UNITED NATIONS - It's been called the Deal of the Century by U.S. President Donald Trump, but it's still a tightly held secret in Washington.
Trump's son-in-law and key adviser Jared Kushner and special negotiator Jason Greenblatt have been working on the Israeli-Palestinian peace project for two years.
On Tuesday, Greenblatt addressed the U.N. Security Council, disclosing only that the document is 60 pages long.
Afterward, he told a small group of reporters that he is ready for "withering criticism" once the plan is revealed, which he says is likely to be in the next few months.
"We are going to air it at a time when we think it has the best chance of success," Greenblatt said. "I really hope it doesn't take beyond the Israeli election/government coalition."
Israel is facing new parliamentary elections in mid-September after Prime Minister Benjamin Netanyahu was unable to form a coalition government after winning April's election.
Greenblatt says he and Kushner have talked to wide swaths of Israeli and Palestinian society in creating their proposal, including political and religious leaders, academics, experts and ordinary citizens. They have also gathered input in regional capitals and in Europe.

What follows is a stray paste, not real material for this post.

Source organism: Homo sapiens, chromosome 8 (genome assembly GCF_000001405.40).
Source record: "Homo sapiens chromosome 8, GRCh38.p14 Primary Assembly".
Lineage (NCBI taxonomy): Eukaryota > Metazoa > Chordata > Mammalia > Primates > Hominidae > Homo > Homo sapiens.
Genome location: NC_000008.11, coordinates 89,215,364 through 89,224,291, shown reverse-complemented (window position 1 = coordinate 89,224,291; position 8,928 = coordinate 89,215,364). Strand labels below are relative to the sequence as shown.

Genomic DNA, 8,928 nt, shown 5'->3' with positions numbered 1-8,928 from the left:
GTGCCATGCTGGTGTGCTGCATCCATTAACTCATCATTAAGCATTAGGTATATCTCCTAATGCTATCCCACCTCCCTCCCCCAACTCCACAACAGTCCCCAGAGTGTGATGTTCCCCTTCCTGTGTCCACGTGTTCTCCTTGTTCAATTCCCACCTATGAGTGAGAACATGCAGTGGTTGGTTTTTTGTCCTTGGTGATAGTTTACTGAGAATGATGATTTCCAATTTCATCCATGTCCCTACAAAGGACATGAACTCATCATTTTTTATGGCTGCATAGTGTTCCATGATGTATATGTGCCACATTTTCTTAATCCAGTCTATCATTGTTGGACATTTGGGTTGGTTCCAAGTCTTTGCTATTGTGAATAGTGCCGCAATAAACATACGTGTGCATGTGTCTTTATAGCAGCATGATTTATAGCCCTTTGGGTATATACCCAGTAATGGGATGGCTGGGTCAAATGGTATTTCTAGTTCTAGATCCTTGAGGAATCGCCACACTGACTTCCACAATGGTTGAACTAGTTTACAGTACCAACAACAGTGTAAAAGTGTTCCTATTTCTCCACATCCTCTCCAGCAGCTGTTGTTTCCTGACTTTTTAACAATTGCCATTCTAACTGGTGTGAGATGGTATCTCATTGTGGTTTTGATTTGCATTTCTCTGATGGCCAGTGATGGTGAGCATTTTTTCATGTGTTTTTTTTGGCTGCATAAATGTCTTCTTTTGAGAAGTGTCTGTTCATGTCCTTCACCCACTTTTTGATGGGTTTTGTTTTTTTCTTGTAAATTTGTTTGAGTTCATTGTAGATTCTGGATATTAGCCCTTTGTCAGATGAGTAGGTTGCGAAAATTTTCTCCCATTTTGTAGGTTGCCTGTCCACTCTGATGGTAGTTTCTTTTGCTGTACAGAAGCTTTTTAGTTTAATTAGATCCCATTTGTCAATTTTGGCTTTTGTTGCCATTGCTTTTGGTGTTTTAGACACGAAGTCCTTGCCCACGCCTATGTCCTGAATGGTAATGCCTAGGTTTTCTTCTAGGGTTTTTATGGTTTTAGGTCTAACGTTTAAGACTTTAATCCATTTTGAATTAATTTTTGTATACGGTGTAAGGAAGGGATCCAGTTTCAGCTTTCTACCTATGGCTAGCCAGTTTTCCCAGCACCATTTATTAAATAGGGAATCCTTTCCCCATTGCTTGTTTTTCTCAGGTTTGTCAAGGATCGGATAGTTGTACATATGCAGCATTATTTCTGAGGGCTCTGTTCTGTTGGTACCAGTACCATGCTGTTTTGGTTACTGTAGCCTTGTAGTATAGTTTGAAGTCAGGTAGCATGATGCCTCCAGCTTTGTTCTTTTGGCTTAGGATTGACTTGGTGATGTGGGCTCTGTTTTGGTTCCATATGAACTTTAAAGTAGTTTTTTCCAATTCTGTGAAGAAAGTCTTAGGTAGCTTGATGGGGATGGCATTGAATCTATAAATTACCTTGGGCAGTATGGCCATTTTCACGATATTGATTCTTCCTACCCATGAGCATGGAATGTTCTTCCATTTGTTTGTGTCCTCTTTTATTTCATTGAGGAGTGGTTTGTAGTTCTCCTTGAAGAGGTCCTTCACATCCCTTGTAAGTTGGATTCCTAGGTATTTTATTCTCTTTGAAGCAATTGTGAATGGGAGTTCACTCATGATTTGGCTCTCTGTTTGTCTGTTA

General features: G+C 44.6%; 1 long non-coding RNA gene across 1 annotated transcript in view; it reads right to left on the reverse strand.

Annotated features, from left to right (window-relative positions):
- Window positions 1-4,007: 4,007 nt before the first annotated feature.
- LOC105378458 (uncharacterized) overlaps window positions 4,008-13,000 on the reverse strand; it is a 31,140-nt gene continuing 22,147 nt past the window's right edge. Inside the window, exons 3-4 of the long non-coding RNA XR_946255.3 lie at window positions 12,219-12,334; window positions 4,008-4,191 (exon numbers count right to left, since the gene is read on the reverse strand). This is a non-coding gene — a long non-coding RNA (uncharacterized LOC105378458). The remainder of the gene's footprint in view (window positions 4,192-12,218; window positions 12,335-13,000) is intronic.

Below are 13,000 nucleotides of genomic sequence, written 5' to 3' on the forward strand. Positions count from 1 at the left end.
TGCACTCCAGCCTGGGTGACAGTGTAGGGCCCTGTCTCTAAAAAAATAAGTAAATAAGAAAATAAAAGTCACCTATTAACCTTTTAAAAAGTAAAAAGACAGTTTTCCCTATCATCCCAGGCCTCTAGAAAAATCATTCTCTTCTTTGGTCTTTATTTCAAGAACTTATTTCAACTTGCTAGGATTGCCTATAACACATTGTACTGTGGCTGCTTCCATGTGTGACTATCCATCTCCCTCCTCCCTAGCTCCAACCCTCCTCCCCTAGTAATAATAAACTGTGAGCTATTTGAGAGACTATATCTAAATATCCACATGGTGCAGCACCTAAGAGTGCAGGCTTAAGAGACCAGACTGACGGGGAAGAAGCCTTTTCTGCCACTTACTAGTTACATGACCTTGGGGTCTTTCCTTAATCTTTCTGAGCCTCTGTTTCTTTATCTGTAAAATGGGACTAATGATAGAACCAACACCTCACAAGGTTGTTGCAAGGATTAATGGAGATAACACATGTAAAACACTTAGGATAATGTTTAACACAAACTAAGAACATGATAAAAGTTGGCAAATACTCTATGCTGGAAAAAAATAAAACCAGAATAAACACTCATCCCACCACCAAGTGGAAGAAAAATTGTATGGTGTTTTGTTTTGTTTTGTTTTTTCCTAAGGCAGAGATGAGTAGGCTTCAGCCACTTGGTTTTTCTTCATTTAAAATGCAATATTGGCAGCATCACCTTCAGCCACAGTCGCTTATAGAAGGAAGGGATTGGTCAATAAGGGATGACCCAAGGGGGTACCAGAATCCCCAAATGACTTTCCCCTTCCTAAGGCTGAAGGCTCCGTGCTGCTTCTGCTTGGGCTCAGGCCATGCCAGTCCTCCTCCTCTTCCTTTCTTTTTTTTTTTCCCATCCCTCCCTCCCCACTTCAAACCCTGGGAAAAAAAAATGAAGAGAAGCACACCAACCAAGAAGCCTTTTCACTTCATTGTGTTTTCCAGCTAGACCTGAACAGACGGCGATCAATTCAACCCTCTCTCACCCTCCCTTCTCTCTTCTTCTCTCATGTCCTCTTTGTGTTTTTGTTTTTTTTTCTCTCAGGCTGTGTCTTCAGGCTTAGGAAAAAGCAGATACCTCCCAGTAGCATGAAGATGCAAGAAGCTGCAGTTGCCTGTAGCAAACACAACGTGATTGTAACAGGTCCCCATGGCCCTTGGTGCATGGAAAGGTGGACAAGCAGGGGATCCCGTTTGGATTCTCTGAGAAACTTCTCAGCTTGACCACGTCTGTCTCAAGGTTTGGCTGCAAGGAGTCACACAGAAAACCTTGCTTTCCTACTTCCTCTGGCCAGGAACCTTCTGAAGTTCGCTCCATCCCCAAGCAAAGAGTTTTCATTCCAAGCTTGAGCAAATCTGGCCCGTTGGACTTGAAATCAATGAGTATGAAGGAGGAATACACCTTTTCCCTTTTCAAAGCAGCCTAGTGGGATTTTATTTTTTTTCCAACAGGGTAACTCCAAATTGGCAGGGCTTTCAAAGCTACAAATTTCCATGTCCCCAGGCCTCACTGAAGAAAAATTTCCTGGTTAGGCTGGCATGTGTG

"I don't think there will be many surprises in the plan," Greenblatt said. "We test ideas, we see the reactions ... we know where the hot buttons are."
The Palestinian Authority has essentially rejected the plan sight unseen after Trump recognized Jerusalem as the capital of Israel in December 2017 and moved the U.S. embassy there last year. The city, holy to Jews, Muslims and Christians, has been for decades one of the most sensitive final status issues.
The U.S. negotiator hopes the Palestinians will soften their stance once the plan is released.
"It would be tragic for the Palestinian people themselves if their leadership just chooses to ignore it," he said.
But Greenblatt is betting on there being enough "exciting things" in the political plan to persuade the Palestinians to come to the negotiating table, although an effort to get them to Bahrain in June for the roll out of potentially $50 billion in economic incentives was unsuccessful.
He adds that while one of the biggest challenges in the plan is Israel's security, another is a potential spoiler.
"Even if I had a great peace plan, if we don't figure out to make sure that Iran doesn't spoil it, how much success are we really going to have?" he asked, noting that peace between Israel and the Palestinians is Iran's "worst nightmare."
Greenblatt and Kushner are scheduled to return to the region next week and will be joined by the administration's point man on Iran policy, Brian Hook.